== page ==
• Cultivate around beans carefully to avoid disturbing the shallow roots.
  • Do not handle beans when they are wet; this may spread fungus spores.
  • Do not grow beans in the same spot every year. Rotate beans to plots where lettuce, squash, broccoli, Brussels sprouts, cabbage, cauliflower, or collards have grown in the past year or two.

Growing Snap Beans in Containers

  • Bush beans can be grown in containers, but you may need several containers for a practical harvest.
  • Beans will grow in 8-inch (20cm) wide and deep containers or larger.
  • Set pole beans toward the back of your container garden so that they do not shade smaller plants.

Snap Bean Pests

  • Beans can be attacked by aphids, Mexican bean leaf beetles, flea beetles, cucumber beetles, bean weevils, leafhoppers, mites, and slugs.
  • Aphids, leafhoppers, and spider mites can be sprayed away with a blast of water from the hose or controlled with insecticidal soap. Look for eggs and infestations and crush them between your fingers and thumb. Pinch out and remove large infestations.
  • Mexican bean beetles, cucumber beetles, and flea beetles can skeletonize leaves. Hand-pick adults, larvae, and egg masses. Spray large populations with insecticidal soap, canola oil, kaolin, or soapy water. Spray the whole plant. Early in the season exclude these pests with row covers.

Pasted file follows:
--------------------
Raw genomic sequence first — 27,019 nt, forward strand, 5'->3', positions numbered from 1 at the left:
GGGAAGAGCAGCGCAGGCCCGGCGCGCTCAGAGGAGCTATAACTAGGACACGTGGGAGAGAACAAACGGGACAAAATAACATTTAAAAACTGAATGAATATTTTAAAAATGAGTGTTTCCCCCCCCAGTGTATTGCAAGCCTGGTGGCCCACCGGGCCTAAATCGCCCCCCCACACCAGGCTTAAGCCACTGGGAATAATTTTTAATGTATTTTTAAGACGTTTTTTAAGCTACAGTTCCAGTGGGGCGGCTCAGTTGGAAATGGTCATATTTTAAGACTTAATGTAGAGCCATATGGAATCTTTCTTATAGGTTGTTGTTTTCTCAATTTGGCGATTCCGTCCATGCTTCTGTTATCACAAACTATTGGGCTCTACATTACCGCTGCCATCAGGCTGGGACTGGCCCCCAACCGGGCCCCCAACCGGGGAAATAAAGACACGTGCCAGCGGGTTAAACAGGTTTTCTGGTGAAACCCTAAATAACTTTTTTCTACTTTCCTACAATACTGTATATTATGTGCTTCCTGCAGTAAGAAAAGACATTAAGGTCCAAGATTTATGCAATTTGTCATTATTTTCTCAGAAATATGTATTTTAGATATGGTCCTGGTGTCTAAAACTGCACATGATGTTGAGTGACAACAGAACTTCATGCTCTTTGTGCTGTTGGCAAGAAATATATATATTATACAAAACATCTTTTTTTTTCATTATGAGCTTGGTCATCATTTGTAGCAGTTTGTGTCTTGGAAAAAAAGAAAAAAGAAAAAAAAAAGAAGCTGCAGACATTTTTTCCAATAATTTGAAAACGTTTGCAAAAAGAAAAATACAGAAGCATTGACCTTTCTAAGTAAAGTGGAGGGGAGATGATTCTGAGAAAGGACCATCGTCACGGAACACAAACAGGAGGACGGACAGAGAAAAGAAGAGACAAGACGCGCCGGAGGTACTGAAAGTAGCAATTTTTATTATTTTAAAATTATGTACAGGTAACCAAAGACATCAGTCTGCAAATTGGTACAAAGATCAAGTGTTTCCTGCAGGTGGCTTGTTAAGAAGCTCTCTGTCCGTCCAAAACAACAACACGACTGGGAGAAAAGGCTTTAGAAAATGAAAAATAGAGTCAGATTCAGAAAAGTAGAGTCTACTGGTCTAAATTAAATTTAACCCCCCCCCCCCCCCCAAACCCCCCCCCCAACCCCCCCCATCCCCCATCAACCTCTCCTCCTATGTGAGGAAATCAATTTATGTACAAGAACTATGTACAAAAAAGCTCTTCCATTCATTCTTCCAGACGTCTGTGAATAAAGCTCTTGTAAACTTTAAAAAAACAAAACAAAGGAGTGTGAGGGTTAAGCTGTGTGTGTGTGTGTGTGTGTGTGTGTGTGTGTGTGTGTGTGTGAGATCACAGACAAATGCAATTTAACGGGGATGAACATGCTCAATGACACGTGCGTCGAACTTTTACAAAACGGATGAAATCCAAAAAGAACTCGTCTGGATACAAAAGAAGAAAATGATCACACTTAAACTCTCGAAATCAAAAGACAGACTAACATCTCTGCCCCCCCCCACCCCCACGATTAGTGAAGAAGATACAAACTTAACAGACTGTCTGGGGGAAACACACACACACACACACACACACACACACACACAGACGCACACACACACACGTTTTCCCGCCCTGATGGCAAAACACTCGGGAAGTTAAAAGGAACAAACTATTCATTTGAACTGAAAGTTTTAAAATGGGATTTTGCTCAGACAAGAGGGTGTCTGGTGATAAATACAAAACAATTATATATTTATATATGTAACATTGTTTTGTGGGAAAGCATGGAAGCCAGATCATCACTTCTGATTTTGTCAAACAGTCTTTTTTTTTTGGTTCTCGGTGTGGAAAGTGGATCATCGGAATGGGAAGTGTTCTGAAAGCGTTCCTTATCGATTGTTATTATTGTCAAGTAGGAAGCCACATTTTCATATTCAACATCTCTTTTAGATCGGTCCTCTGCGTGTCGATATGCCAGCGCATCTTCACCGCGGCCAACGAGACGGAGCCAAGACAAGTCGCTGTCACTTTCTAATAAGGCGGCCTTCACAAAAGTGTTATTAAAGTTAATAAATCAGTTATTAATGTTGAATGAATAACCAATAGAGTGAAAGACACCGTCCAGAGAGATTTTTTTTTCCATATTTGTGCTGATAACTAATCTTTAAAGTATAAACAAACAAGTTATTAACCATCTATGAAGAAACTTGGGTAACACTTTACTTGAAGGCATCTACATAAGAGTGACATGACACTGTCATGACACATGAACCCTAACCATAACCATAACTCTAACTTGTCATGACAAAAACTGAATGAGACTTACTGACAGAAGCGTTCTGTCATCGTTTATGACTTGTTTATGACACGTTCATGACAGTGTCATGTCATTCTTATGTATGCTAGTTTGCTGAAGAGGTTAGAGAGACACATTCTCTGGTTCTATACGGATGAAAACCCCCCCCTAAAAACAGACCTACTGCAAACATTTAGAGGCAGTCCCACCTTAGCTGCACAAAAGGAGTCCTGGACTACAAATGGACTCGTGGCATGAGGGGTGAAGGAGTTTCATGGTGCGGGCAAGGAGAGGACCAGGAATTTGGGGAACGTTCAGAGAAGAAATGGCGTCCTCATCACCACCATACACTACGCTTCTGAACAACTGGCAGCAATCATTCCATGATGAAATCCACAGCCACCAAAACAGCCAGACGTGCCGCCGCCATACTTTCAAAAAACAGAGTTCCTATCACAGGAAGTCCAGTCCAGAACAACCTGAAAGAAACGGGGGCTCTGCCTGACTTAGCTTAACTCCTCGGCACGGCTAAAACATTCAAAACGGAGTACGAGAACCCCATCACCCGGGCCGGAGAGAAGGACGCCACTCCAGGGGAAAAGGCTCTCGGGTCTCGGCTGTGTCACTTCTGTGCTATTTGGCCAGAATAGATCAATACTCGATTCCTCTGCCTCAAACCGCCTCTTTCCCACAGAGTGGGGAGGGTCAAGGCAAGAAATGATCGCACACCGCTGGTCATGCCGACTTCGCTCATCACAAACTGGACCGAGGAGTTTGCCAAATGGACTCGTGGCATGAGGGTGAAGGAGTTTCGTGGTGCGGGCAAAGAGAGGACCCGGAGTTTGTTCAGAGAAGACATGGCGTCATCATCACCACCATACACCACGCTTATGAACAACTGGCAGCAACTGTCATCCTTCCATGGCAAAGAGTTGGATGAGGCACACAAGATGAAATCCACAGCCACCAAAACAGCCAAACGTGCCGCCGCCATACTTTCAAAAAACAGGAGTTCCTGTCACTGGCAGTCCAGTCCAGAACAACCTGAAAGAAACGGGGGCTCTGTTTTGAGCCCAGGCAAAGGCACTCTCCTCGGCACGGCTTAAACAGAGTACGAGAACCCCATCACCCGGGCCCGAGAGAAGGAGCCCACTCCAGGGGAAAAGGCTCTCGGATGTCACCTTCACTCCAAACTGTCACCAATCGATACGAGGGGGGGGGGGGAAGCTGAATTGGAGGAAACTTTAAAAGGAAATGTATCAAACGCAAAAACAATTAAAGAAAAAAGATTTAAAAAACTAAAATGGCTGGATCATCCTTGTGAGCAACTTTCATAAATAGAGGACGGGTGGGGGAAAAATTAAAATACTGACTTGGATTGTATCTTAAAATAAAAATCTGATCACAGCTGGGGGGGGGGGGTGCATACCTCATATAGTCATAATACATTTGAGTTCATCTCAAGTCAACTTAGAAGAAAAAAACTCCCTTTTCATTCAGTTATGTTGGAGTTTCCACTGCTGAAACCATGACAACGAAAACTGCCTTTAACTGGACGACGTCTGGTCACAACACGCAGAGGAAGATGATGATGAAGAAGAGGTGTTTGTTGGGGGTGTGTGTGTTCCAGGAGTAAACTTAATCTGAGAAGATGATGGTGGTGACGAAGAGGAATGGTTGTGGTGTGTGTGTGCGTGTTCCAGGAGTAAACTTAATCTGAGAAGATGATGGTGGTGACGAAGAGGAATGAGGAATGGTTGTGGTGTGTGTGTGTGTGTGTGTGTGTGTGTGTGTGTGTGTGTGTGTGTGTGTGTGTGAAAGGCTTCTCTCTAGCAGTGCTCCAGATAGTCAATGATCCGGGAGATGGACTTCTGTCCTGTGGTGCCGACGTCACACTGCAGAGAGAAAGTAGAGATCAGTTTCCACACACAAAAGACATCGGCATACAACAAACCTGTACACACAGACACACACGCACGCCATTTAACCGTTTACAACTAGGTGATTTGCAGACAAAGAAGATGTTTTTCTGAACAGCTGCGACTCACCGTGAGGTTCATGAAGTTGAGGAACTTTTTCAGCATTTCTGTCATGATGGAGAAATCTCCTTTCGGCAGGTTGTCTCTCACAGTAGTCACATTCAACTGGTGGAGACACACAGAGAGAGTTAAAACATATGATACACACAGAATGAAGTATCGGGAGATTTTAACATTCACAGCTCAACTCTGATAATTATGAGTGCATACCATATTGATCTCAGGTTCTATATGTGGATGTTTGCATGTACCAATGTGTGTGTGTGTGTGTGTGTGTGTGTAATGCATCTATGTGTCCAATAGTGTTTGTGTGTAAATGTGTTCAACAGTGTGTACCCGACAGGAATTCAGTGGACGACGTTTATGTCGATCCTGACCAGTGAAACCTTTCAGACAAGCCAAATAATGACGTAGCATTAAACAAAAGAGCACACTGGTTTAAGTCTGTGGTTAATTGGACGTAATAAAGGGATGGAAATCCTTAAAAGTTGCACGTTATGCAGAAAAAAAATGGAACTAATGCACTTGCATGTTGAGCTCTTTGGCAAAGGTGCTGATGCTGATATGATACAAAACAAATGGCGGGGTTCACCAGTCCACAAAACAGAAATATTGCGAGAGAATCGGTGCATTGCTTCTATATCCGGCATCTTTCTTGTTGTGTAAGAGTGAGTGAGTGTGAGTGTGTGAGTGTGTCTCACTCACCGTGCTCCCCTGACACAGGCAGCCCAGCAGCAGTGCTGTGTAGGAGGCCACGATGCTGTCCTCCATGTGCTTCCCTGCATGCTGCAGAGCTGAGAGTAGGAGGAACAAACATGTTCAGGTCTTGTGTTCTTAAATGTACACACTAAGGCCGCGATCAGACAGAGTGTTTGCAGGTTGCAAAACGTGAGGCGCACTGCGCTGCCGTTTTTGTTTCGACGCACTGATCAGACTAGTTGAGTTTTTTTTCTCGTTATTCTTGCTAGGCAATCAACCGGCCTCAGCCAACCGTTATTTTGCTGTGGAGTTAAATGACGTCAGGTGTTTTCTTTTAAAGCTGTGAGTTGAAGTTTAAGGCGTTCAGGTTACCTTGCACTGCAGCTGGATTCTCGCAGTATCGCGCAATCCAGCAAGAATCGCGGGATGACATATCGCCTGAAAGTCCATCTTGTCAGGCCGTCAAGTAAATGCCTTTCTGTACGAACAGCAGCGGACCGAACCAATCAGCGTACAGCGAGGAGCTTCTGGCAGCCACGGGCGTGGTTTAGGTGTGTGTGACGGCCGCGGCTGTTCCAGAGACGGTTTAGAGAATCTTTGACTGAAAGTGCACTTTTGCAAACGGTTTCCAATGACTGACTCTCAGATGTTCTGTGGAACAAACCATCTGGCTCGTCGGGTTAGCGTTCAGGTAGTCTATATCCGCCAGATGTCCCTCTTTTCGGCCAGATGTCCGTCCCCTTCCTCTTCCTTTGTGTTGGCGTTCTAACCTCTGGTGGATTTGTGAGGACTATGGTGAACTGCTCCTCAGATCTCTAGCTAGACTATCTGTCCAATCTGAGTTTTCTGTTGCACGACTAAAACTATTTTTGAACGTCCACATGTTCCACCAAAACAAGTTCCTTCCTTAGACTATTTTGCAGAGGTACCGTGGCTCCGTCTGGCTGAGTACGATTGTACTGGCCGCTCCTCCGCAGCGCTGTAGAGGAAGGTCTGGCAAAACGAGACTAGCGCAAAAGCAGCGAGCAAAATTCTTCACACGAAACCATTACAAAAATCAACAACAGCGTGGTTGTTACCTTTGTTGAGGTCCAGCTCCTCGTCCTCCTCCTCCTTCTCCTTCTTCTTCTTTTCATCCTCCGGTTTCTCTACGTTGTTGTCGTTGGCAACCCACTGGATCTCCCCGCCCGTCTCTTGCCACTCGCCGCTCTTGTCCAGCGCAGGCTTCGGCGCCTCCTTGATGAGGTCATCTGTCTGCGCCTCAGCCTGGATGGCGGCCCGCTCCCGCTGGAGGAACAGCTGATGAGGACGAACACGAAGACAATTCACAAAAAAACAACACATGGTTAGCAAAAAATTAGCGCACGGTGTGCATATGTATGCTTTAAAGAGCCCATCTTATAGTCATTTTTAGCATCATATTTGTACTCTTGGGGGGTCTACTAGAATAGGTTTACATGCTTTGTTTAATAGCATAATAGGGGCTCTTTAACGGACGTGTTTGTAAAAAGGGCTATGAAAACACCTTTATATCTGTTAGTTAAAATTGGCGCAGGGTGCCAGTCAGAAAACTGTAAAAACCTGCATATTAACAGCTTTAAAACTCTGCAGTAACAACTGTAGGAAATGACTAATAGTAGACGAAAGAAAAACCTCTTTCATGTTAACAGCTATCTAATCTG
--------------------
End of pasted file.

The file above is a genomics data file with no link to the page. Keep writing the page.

• Protect bean seedlings from cutworms by placing open-bottom cans or containers around each seedling.
  • Control slugs with diatomaceous earth spread around the base of plants.

More tips: Bean Growing Problems: Troubleshooting.

Snap Bean Diseases

  • Beans are susceptible to powdery mildew, anthracnose, blight, black spot, and mosaic virus.
  • Plant disease-resistant varieties.
  • Keep the garden clean and free of debris. Weeds and debris can host insects that carry disease.
  • Avoid overhead watering of beans; wet conditions leave beans susceptible to fungal diseases. A common disease is downy mildew, a fungal disease that causes a white or purple downy growth on the undersides of leaves.
  • Avoid handling plants when they are wet so as not to spread fungal spores.
  • Remove diseased plants; put them in a paper bag and put them in the trash.
  • Beans are susceptible to many soil-borne diseases; rotating beans so that they do not grow in the same location more than every three years will reduce soil-borne diseases.
  • Spray-mist beans with compost tea or a mix of 1 part skim milk to 9 parts water; both are anti-fungal solutions.
  • At the end of the season following harvest, it is best to remove each entire plant so that pests and diseases do not overwinter in the garden.
Beans ready for harvest